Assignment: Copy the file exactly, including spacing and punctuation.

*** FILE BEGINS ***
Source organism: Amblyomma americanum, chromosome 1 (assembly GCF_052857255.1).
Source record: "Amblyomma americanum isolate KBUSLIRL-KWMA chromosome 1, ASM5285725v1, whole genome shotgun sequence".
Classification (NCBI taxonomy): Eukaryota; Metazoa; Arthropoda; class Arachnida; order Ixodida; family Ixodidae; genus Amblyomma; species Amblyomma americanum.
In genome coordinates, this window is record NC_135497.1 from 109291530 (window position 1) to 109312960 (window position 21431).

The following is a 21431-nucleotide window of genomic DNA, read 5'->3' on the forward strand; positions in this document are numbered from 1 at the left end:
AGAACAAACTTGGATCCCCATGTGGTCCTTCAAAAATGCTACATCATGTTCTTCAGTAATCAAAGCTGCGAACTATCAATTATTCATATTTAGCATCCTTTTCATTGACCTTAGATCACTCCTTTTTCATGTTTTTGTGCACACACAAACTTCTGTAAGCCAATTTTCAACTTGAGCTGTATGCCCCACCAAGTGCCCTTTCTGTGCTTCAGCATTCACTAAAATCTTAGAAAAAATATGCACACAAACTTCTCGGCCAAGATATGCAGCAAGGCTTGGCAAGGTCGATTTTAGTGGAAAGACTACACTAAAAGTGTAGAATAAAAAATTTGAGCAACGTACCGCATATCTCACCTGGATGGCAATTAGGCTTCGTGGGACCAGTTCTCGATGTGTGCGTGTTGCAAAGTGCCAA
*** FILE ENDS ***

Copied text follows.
Source organism: Amblyomma americanum, chromosome 1 (assembly GCF_052857255.1).
Source record: "Amblyomma americanum isolate KBUSLIRL-KWMA chromosome 1, ASM5285725v1, whole genome shotgun sequence".
Classification (NCBI taxonomy): Eukaryota; Metazoa; Arthropoda; class Arachnida; order Ixodida; family Ixodidae; genus Amblyomma; species Amblyomma americanum.
In genome coordinates, this window is record NC_135497.1 from 109291530 (window position 1) to 109312960 (window position 21431).

The following is a 21431-nucleotide window of genomic DNA, read 5'->3' on the forward strand; positions in this document are numbered from 1 at the left end:
AGAACAAACTTGGATCCCCATGTGGTCCTTCAAAAATGCTACATCATGTTCTTCAGTAATCAAAGCTGCGAACTATCAATTATTCATATTTAGCATCCTTTTCATTGACCTTAGATCACTCCTTTTTCATGTTTTTGTGCACACACAAACTTCTGTAAGCCAATTTTCAACTTGAGCTGTATGCCCCACCAAGTGCCCTTTCTGTGCTTCAGCATTCACTAAAATCTTAGAAAAAATATGCACACAAACTTCTCGGCCAAGATATGCAGCAAGGCTTGGCAAGGTCGATTTTAGTGGAAAGACTACACTAAAAGTGTAGAATAAAAAATTTGAGCAACGTACCGCATATCTCACCTGGATGGCAATTAGGCTTCGTGGGACCAGTTCTCGATGTGTGCGTGTTGCAAAGTGCCAA